10. Auto white balance pretty much voids all previous color temperature concerns, as people have implied already.
     
  11. John
    I have the 85 /1.8 and also find mine distinctly warm compared with the rest of my EF lenses. Like you, maybe, I factor it in during post and compensate (or not) as maybe. I had also noticed a similar characteristic.
     
  12. John
    I have the 85 /1.8 and also find mine distinctly warm compared with the rest of my EF lenses. Like you, maybe, I factor it in during post and compensate (or not) as maybe. I had also noticed a similar characteristic.
     
  13. Spearhead

    Spearhead Moderator Staff Member

    Why not post some photos and we can see what you are talking about. I don't find my 85/1.8 to be particularly different in color rendition than my other EOS lenses.
     
  14. I have noticed that some lenses (mostly newer ones) tend to have more contrasty and saturated colours, regardless of white balance. This is, as others have mentioned, due almost entirely to lens coatings. I can only assume that this is what the OP meant when he asked the question; if he meant it exactly the way it was worded, then it does seem like a WB issue.
    If that was what you meant John, then you should find the 100 f/2 very similar. It is, if I'm not mistaken, a very similar lens design, and it was released at around the same time so coatings ought to be similar. For what it's worth, it's an excellent sports lens. I'm a Nikon shooter, and I wish Nikon had one. I know that they have similar lenses, but they don't quite have that one.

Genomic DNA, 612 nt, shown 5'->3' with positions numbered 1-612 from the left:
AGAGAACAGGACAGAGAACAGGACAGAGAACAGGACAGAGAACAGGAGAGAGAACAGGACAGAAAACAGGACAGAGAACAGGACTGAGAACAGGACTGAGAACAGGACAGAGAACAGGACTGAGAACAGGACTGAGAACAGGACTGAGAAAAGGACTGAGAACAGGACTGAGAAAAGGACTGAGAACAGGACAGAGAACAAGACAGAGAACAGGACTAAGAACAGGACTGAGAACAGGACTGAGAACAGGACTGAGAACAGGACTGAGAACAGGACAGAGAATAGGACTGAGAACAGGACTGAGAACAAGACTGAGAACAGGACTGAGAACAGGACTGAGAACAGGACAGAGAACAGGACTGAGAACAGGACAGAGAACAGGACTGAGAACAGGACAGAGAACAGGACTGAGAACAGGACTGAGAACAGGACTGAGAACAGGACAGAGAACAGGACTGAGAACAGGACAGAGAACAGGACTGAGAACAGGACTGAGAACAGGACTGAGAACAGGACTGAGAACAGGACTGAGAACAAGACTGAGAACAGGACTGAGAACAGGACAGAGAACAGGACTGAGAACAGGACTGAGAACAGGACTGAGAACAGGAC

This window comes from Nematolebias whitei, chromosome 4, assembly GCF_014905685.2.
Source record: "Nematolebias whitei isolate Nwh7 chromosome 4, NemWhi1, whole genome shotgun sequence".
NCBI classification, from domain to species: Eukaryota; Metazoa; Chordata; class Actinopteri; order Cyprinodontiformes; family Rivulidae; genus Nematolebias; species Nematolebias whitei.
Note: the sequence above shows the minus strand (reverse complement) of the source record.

15. Canon works hard to make the color balance of all its lenses consistent.
    I once did a careful test on a Canon 30D body that compared the color balance of a Nikon 35mm/1.4 AIS with a Canon 17-55/2.8. I was amazed how much warmer the Nikon was...until I realized that the protective filter on that Nikon lens was a skylight and the filter on the Canon was a UV. Duh! The subtlest of filtration differences swamped the results.
     
  16. Hah! For what it's worth though, I strongly prefer the colour on the AIS lenses, especially for people. It's just a shame that they like to flare and have CA issues so much more than the newer coated lenses.
     
  17. Jim, Jeff, Zack, Ken - thanks very much for your thoughts! I still shoot a fair amount of slide film for direct viewing or projection, so the color rendering of various lenses is of great interest to me.
     
  18. I find that 100 f/2 to be different from my other lenses in its rendition of purple to blue, and is very noticeable in the viewfinder even; I don't remember that with the 85 f/1.8 at all. This is really only an issue for me in garden photos, and wouldn't go back to the 85 for this reasonl, and I do prefer the 100 for my imaging. I have an X-Rite colour target that I could record images using the 100, but since I don't I have the 85 anymore there is no point.